The source article fails to cover a few points I recently made in my analysis of the Foot Locker stock plunge:
At the root of Foot Locker, Finish Line and Hibbett Sports’ problems is not Amazon, yet. The root is the promotional environment looking to drive foot traffic and sales. Amazon is an obvious issue, especially for e-commerce growth, and I’ve said that on the site before, but one thing that analysts continue to miss is the importance of the promotion/sales to generate interest problem.
In particular in urban markets which tend to be where Foot Locker is located Foot Locker doesn’t have a choice but to promote. The overlap of locations with stores like Jimmy Jazz, DTLR, Sneaker Villa and City Gear has forced the promo culture. These stores with a combined 700+ locations have an interesting overlap with Foot Locker stores in the U.S. No one is looking at this as a big threat because it’s not as easy to analyze as the charts delivered here on Business Insider looking solely at Nike and Amazon.
This chart basically summarizes what I established in the 2 reasons article above. Amazon and Nike’s brand registry will undoubtedly hurt Nike’s wholesale connections.
While every outlet has an opportunity to reach a bigger audience via e-commerce, the problem is ecommerce for Foot Locker and the others was in jeopardy the moment Nike began making a strong push into DTC. Note the chart above and the growth of sales for Amazon, eBay and DTC (brand’s own store/brands website).
The second situation not being considered as a disruption; the abundance of apps and startups entering the resale space and how there are more small percentages being eaten up and taken away from Foot Locker and other retail outlets. Take a look again at the chart above. Now let’s look at some different data involving apps/websites like GOAT (not shown below), StockX, and Kixify who have solid marketplaces that are actually becoming important cogs in the high end market. This doesn’t include shoes sold via Instagram and Facebook. Using an analysis of website traffic a quick comparison can be made between the online traffic of sportswear websites (starting with the best platform to the worst):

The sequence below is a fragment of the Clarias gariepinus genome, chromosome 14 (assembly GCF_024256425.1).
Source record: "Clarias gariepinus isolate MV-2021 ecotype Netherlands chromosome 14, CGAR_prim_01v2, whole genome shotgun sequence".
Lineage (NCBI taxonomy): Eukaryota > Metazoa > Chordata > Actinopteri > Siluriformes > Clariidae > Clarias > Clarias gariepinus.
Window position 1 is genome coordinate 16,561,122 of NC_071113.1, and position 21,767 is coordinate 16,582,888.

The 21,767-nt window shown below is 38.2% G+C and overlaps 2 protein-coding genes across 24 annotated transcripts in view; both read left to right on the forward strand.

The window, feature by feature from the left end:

Total Visits over 6 months (data compiled using website traffic analysis)
Nike.com 77.3 Million
Complex.com 22.6 Million (Includes Solecollector.com 2.92 Million (Recently launched Slang Marketplace, sneakernews.com 6.06 Million, weartesters.com 989,000) Total = 32.58 Million
Footlocker.com 15.95 Million (affiliated sites Footaction.com 1.29 Million, champsports.com 3.85 Million, eastbay.com 6.24 Million and Kidsfootlocker.com 2.53 Million) Total = 29.86 Million
adidas.com 20.72 Million
Hypebeast.com 13.43 Million (subsite hbx.com 867,000) Total = 14.30 Million (recently IPO’d)
underarmour.com 9.85 Million
Finishline.com 9.51 Million
StockX.com 3.21 Million (startup formerly campless.com)
Jimmyjazz.com 2.47 Million
Kixify.com 1.56 Million
Hibbett.com 1.11 Million (Recently launched their ecommerce)
There are 14 ecommerce sites above. Out of those 14 sites the brands have better DTC than their wholesale counterparts. Nike completely dominates the online sale of their products. When you factor in their growth of brick and mortar locations you begin to understand the problem in sneakers.
What is more eye opening than anything is that listed here in this list are “sneakerhead” websites such as Complex.com which actually garners a total of 32.58 Million visits every six months which includes Sole Collector, Weartesters.com, and SneakerNews at the number 2 spot ahead of Foot Locker. Complex has done what Hypebeast did. They have launched their own marketplace for sportswear/streetwear.
The “sneakerhead” online market is even more eye opening when you see that StockX and Kixify rank higher than brick and mortar retail outlets like Jimmy Jazz, City Gear, DTLR, Villa and Hibbett Sports.
I once wrote that sneakerheads are no longer a niche. They are the mainstream and any person who makes an argument against this is ignoring the shift to online retail.
Business Insider has generated a great discussion article, but leaving out these two points, the overlap of urban brick and mortar store locations and the growth of startup/online ecommerce, is hindering a more complete discussion.